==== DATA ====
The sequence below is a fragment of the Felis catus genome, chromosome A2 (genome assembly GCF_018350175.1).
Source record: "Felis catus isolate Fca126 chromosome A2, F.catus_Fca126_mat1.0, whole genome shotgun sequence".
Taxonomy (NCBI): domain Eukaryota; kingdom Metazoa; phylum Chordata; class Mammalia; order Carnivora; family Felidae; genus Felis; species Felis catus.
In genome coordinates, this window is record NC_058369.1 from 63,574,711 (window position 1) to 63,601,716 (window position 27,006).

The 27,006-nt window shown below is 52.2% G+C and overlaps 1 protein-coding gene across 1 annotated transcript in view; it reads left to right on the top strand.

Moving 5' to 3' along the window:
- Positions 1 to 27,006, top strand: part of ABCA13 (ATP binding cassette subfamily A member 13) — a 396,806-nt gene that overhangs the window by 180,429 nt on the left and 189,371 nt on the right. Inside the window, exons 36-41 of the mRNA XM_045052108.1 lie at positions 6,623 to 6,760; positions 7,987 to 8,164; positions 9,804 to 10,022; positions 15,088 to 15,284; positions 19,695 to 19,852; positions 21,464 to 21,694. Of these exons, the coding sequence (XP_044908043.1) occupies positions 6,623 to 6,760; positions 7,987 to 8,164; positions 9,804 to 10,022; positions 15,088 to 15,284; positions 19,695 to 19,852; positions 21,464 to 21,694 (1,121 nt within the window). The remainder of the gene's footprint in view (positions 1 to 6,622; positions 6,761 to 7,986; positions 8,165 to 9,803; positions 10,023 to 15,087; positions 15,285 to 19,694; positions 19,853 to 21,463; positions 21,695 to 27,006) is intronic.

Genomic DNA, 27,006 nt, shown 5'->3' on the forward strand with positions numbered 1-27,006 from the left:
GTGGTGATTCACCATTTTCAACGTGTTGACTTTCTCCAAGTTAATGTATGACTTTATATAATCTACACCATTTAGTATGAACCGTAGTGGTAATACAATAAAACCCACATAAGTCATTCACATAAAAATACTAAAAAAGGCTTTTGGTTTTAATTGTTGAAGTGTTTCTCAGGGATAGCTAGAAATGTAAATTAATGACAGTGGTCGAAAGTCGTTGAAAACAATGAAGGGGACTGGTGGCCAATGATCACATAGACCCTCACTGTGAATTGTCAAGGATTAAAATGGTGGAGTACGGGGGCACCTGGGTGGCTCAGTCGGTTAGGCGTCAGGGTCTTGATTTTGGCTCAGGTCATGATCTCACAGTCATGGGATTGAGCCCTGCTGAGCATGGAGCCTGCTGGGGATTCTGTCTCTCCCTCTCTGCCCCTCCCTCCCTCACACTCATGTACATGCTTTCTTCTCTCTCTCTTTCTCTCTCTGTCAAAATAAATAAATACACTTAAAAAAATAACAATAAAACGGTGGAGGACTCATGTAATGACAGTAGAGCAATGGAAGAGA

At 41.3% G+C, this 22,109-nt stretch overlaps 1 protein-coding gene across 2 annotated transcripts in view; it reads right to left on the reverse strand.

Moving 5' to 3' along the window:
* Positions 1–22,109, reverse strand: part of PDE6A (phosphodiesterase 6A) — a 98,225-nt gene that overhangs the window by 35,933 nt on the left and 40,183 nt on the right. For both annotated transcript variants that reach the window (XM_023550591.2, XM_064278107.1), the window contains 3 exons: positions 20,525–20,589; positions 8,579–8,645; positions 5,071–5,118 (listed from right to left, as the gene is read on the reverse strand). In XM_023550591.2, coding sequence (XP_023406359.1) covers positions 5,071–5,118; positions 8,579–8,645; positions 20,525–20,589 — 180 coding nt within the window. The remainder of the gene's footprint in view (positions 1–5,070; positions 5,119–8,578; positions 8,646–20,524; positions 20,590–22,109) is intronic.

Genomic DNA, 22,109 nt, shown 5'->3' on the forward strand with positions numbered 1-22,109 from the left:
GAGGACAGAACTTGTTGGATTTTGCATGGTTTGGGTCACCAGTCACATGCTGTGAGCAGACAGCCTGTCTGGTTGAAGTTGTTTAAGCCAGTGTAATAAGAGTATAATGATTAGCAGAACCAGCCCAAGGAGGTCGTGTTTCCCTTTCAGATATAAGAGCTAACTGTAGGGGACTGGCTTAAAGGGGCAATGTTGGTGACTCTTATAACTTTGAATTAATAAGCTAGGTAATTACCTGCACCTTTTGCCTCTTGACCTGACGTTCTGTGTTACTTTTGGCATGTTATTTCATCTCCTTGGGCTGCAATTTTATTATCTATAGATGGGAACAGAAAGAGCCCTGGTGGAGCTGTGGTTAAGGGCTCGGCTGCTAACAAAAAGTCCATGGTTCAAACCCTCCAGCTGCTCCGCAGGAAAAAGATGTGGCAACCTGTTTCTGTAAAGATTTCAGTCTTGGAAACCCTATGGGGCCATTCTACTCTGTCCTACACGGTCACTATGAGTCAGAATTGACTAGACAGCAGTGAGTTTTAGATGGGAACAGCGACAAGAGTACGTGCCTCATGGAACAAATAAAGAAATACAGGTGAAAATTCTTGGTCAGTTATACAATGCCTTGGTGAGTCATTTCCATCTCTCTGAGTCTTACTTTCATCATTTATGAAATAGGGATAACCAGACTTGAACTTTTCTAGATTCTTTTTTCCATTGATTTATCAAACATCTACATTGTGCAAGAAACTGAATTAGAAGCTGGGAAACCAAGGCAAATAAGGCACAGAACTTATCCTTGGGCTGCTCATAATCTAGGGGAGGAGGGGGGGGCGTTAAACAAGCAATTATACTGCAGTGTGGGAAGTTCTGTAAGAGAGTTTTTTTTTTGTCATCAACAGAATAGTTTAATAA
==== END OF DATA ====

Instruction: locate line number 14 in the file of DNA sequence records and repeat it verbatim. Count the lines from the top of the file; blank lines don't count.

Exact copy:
GAGGACAGAACTTGTTGGATTTTGCATGGTTTGGGTCACCAGTCACATGCTGTGAGCAGACAGCCTGTCTGGTTGAAGTTGTTTAAGCCAGTGTAATAAGAGTATAATGATTAGCAGAACCAGCCCAAGGAGGTCGTGTTTCCCTTTCAGATATAAGAGCTAACTGTAGGGGACTGGCTTAAAGGGGCAATGTTGGTGACTCTTATAACTTTGAATTAATAAGCTAGGTAATTACCTGCACCTTTTGCCTCTTGACCTGACGTTCTGTGTTACTTTTGGCATGTTATTTCATCTCCTTGGGCTGCAATTTTATTATCTATAGATGGGAACAGAAAGAGCCCTGGTGGAGCTGTGGTTAAGGGCTCGGCTGCTAACAAAAAGTCCATGGTTCAAACCCTCCAGCTGCTCCGCAGGAAAAAGATGTGGCAACCTGTTTCTGTAAAGATTTCAGTCTTGGAAACCCTATGGGGCCATTCTACTCTGTCCTACACGGTCACTATGAGTCAGAATTGACTAGACAGCAGTGAGTTTTAGATGGGAACAGCGACAAGAGTACGTGCCTCATGGAACAAATAAAGAAATACAGGTGAAAATTCTTGGTCAGTTATACAATGCCTTGGTGAGTCATTTCCATCTCTCTGAGTCTTACTTTCATCATTTATGAAATAGGGATAACCAGACTTGAACTTTTCTAGATTCTTTTTTCCATTGATTTATCAAACATCTACATTGTGCAAGAAACTGAATTAGAAGCTGGGAAACCAAGGCAAATAAGGCACAGAACTTATCCTTGGGCTGCTCATAATCTAGGGGAGGAGGGGGGGGCGTTAAACAAGCAATTATACTGCAGTGTGGGAAGTTCTGTAAGAGAGTTTTTTTTTTGTCATCAACAGAATAGTTTAATAA